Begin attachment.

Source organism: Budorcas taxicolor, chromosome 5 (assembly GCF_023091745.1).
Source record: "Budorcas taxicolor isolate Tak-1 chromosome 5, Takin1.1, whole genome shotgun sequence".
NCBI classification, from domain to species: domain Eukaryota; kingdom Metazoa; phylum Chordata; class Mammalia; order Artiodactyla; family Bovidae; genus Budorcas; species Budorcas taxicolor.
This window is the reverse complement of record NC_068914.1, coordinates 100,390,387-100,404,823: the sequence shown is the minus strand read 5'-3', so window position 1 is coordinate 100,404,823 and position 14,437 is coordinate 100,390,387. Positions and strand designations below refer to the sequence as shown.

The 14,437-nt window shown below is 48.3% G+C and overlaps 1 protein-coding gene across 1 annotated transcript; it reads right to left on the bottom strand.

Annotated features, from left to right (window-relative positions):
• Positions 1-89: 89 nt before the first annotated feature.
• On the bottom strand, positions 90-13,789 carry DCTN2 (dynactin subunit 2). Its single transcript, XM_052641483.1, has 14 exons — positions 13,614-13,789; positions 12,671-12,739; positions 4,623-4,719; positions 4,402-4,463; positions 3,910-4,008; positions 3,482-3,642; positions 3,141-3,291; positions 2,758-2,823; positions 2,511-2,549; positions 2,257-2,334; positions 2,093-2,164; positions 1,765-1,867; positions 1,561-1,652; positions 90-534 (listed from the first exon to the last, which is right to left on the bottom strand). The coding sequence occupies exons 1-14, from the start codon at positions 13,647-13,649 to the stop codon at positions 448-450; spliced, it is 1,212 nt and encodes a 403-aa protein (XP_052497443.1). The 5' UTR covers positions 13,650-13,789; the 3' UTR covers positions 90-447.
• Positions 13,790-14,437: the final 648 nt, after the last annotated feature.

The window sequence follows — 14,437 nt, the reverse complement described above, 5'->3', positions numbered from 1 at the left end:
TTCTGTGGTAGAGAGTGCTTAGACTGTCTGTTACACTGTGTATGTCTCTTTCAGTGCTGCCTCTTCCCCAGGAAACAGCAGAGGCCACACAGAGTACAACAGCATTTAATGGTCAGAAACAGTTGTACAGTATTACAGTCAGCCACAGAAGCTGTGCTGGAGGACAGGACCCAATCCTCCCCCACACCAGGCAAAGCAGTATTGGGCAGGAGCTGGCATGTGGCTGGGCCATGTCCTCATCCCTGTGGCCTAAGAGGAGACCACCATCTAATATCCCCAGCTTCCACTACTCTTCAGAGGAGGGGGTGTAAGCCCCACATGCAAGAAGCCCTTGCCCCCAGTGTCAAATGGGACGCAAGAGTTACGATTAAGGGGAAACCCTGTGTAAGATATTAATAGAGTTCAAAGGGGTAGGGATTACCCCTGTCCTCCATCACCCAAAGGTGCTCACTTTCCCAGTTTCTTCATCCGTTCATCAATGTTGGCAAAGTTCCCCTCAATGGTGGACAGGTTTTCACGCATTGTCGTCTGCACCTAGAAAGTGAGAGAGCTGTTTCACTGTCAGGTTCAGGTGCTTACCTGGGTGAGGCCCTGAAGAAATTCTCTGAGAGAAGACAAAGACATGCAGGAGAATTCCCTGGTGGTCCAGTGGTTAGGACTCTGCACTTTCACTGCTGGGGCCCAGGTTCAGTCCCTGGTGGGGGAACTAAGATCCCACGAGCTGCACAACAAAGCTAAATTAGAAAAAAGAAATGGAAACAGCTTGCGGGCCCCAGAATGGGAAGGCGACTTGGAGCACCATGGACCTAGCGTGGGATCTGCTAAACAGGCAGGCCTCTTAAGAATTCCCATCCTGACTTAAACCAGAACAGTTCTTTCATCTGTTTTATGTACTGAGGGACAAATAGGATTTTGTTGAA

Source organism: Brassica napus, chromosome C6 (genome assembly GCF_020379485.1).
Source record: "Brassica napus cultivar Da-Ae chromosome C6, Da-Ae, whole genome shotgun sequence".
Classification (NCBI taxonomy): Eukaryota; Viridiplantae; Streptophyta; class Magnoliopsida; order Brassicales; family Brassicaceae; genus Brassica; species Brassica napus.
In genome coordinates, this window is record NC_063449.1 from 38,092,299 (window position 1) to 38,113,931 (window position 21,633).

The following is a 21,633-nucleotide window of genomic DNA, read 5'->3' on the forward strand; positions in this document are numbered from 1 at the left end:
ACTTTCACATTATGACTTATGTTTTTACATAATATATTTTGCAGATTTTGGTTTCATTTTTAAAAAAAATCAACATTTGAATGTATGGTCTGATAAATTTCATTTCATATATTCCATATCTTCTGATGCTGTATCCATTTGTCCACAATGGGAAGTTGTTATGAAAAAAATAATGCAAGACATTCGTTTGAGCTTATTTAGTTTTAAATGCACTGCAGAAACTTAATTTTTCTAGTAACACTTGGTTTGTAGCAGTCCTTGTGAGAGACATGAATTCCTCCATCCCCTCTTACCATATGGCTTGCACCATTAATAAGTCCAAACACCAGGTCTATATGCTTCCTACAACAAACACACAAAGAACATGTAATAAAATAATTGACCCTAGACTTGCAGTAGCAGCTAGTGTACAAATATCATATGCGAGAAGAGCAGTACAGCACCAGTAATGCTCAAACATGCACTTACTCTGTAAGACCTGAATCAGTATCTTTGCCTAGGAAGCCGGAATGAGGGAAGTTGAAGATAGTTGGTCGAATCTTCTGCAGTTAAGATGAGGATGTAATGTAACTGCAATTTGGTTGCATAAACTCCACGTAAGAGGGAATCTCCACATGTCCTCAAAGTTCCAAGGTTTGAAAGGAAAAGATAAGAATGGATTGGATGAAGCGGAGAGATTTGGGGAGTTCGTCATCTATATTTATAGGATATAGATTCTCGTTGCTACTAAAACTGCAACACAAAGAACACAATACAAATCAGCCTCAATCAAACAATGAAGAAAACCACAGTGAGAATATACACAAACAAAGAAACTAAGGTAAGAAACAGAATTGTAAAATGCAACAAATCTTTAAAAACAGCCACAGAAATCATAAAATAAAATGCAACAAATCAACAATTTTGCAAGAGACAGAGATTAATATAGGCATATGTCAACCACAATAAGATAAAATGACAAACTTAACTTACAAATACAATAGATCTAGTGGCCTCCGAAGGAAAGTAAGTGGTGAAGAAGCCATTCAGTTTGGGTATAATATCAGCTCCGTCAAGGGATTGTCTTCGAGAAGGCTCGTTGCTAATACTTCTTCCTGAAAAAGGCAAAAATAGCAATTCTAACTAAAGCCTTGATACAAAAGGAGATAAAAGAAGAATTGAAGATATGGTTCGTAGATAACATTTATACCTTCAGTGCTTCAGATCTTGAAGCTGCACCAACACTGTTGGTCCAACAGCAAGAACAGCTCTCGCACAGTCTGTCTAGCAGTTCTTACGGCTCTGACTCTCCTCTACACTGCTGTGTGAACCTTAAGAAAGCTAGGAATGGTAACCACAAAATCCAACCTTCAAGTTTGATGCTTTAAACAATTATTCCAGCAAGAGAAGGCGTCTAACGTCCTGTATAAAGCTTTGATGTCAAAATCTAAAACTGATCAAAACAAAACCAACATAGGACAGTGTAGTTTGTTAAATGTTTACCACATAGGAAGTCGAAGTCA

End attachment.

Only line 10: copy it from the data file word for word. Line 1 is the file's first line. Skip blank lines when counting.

The window sequence follows — 14,437 nt, the reverse complement described above, 5'->3', positions numbered from 1 at the left end: